It's not that I don't value the work that the big publishers are doing--they're certainly my bread and butter. But small presses (in which I include most university presses) are doing some of the most responsible publishing in the US today.
Small Presses: 'Closest Equivalent to Your Local Farmer's Market'"In the world of literary culture, the small press is probably the closest equivalent to your local farmer's market. (The carrots might look funnier, but, after you're used to it, they taste about five times better.) There are tons of small presses, spread out over the country, and they're often run at either no-profit or a loss. These are labors of love--not engaged in the production of commodities for consumption, but something closer to Lewis Hyde's notion of 'the gift.' Hand-sewn chapbooks take time to make, the poems in them take time to read, and the poets (most likely) took a lot of time to write them. Their production occurs on a smaller (and less grandiose) scale, and like the Slow Food and broader Slow Culture movement, they want to restore to us a sense of time that our current world system strips away from us. Perhaps they wouldn't want to be in the airports, even if we let them. But they can, like the local food economy (which is growing at a spectacular rate, nationally), become viable alternatives with our support."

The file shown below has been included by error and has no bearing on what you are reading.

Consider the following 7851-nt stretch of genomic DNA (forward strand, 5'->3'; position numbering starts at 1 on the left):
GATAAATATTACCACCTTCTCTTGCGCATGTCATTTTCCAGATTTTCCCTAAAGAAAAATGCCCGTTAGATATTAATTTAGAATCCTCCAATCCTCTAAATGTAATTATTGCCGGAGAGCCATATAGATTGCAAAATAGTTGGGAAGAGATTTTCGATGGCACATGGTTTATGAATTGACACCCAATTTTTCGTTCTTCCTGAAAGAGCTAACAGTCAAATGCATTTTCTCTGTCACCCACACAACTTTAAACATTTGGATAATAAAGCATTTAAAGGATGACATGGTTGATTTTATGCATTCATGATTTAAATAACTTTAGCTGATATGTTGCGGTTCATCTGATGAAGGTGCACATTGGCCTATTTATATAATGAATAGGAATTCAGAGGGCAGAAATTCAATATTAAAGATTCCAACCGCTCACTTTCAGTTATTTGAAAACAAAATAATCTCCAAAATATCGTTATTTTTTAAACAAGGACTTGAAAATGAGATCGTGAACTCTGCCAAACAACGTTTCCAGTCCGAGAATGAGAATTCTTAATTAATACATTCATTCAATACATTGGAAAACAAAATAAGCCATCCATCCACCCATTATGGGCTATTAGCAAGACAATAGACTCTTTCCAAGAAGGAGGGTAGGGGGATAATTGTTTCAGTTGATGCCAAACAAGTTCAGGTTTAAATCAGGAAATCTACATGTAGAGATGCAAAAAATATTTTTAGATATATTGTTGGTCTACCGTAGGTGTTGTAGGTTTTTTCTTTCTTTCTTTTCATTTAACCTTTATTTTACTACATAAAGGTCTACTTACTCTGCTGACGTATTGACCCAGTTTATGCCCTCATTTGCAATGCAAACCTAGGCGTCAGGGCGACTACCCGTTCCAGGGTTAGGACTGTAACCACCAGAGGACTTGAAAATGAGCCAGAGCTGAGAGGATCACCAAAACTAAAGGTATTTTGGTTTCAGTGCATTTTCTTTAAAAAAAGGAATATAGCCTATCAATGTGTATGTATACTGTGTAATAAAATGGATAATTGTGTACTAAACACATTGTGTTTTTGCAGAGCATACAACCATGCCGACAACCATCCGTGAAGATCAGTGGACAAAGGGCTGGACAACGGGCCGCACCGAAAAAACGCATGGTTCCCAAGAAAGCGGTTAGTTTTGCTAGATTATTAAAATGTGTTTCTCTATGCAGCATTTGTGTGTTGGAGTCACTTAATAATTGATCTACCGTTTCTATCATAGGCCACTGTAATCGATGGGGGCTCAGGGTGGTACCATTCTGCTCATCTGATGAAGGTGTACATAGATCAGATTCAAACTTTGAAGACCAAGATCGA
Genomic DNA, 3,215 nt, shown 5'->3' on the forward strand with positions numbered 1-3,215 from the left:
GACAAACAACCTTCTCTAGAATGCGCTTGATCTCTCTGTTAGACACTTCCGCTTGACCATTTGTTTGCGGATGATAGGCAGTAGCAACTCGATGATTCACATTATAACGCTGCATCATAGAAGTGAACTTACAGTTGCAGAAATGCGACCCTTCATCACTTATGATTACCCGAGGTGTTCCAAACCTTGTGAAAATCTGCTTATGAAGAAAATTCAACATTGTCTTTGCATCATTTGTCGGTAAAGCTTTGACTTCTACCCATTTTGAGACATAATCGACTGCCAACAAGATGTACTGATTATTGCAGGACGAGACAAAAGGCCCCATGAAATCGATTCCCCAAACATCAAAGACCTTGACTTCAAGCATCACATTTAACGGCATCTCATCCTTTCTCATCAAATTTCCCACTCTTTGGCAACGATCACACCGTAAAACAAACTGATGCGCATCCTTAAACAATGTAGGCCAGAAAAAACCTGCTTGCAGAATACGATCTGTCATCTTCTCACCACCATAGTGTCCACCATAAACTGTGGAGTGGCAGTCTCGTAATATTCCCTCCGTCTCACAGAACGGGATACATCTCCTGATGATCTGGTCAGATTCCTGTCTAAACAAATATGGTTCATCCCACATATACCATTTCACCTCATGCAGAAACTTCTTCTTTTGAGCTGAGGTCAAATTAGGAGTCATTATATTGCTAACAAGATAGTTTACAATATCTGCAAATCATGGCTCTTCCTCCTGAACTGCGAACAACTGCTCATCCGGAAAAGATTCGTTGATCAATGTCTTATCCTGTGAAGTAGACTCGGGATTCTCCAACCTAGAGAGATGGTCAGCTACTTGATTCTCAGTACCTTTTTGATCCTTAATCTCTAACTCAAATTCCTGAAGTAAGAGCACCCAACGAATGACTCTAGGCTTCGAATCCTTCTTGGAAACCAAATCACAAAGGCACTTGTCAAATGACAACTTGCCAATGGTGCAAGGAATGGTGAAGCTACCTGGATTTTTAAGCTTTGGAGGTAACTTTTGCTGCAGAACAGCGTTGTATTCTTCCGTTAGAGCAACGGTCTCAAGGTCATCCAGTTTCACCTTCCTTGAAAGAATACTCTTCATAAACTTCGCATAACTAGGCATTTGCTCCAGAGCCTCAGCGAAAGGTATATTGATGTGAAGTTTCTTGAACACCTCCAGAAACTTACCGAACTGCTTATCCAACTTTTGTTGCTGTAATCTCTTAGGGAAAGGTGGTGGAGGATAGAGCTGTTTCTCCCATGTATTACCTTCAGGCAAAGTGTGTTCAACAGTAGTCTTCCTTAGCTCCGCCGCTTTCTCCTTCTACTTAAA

--Adam Roberts in the Atlantic